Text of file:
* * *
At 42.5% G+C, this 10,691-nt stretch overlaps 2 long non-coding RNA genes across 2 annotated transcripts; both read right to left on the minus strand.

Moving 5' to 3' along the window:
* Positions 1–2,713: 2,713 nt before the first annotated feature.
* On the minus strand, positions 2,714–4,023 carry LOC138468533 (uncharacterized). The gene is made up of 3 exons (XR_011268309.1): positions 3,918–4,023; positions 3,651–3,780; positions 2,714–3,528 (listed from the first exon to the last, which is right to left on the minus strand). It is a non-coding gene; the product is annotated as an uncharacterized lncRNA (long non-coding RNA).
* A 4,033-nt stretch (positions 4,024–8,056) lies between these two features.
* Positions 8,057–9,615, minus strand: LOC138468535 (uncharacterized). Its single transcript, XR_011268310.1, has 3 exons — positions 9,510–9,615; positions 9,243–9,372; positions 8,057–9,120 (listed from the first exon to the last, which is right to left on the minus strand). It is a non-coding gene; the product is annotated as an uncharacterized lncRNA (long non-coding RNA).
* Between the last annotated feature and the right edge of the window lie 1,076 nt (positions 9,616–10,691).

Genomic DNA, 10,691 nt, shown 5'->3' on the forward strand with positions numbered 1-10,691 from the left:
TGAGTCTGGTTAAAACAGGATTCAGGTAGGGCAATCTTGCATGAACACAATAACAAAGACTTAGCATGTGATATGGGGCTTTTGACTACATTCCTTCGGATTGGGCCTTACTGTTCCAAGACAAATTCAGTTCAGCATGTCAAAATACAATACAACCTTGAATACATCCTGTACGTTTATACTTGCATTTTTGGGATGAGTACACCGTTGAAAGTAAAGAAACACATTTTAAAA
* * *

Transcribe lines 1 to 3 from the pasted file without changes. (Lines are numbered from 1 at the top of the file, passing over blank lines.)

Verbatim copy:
At 42.5% G+C, this 10,691-nt stretch overlaps 2 long non-coding RNA genes across 2 annotated transcripts; both read right to left on the minus strand.

Moving 5' to 3' along the window:
* Positions 1–2,713: 2,713 nt before the first annotated feature.